Baitfish make up significant number of stockings in 2020
BY Jim Harris
Jan. 20, 2021
Managing Editor Arkansas Wildlife Magazine
LITTLE ROCK – When there are more mouths to feed, the focus turns to providing those mouths with food. That’s the evolving stance at the Arkansas Game and Fish Commission when it pertains to fish production and stockings.
Yes, the AGFC still raises many hundred thousands of mature fish for stocking lakes, streams and ponds, but in 2020 the total fish produced at AGFC hatcheries leaned toward baitfish, according to Tommy Laird, assistant chief in the Fisheries Division over culture.
“We were heavy on baitfish,” Laird said. “We produced a large percentage of baitfish for the state in shad, golden shiners, bluegill, redear, fathead minnows. Over half of what we produced went into the state waters as baitfish, about 60 percent, to provide forage for predator fish.”
AGFC hatcheries produced 17.6 million fish. But rather than producing more hungry, grown-up fish to stock in major lakes, biologists have concluded that the lakes are well-populated with adults who need forage to grow. One of the prime examples of this recent strategy, Laird pointed out, is Greers Ferry Lake and its stockings of threadfin shad.
“We’re really pushing habitat improvement on lakes and more forage where there is a poor forage base,” Laird said. “At Greers Ferry Lake, we’ve been pushing forage there for a lot of years and it’s made a big difference. Hatcheries have moved from stocking a large number of predator fish to producing the forage for those predator fish.”
The second most produced and stocked fish in 2020 was black bass. The AGFC produced and stocked a record 2.5 million Florida-strain black bass last year. Along with Northern strain bass and smallmouth stockings, the overall black bass stockings reached 3 million. Florida-strain largemouth bass were stocked mostly in warmer south Arkansas lakes where biologists are trying to maintain or establish a healthy Florida bass population.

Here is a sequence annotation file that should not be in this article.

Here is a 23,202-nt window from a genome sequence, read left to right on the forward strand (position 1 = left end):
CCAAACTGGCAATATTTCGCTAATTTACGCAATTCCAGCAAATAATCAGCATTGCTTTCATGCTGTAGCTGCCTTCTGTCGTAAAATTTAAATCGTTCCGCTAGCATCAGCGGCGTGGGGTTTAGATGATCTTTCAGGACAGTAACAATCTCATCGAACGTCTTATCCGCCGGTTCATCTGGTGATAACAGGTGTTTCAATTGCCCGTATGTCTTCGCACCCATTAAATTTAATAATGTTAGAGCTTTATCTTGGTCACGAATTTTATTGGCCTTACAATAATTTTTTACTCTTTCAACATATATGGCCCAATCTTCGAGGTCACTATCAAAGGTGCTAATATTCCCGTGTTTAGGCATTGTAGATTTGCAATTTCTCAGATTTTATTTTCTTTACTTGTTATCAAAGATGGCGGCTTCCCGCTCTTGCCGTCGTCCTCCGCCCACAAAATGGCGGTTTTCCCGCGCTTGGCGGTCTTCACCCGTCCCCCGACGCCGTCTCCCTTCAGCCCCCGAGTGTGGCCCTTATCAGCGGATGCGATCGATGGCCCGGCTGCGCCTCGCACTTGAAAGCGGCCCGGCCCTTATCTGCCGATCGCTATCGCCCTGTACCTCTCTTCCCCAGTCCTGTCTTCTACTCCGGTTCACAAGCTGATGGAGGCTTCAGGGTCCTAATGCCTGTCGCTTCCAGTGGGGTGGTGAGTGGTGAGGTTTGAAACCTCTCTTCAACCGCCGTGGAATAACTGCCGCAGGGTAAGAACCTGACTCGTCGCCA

Tiny baitfish make up a huge number of fish produced, but they don’t account for the most weight. The AGFC realizes there are human mouths to feed as well, which is why such species as catfish and trout are grown to table-ready size for stocking in specific locations, for fishing derbies and to boost the population where a species such as rainbow trout doesn’t reproduce. Channel catfish production numbered 472,000, small compared to forage stockings of such species as shad and minnows, but in total poundage topped 250,000 pounds, or 40 percent of the total tonnage produced at the hatcheries in 2020, Laird said.
The coronavirus pandemic, which surfaced in Arkansas in mid-March, changed the way the AGFC stocked catfish. In a typical year, Laird noted, catfish would be stocked throughout the state on a weekly basis through the spring and into summer. But changes in hatchery work structure and the cancellation of all of the usual spring and summer fishing derbies in Arkansas led the AGFC to stock the table-ready size catfish in two major stockings: The first came in early June in the run-up to the state’s Free Fishing Weekend, while another occurred in September just before National Hunting and Fishing Day. The stockings were carried out over several days and required hatcheries staff to focus totally on the catfish during that time, Laird said.
It also required hatcheries to keep many of the ready-to-stock catfish for longer than usual. A typical channel catfish requires 16-19 months development from the egg stage to “table-ready” stocking size. The AGFC plans on that amount of time in the annual budget. But COVID-19 required some catfish to be kept longer, and fed longer with a maintenance diet, which added to the cost of production, Laird noted.
“We stocked 50,000 before the free fishing weekend, Laird said. “It was a logistical nightmare. It changed the structure for when other fish had to be harvested and moved. … We had to shut everything down for a two-week period and just get catfish out all over the state. That put a lot of stress on the staff. That was the biggest thing.
“My guys did wonders at all the hatcheries. They pulled it together like they always do. There never seems to be a hurdle they can’t handle. So, kudos to my staff, they overcame it. They worked extra and got it done. My hat is off to them. They deserve all the credit.”
While baitfish and catfish made up the majority of the stockings in the state, the hatcheries also produced large numbers of other species, such as crappie (black, white and black-nosed) – about 990,000 and 254,000 walleye fingerlings.
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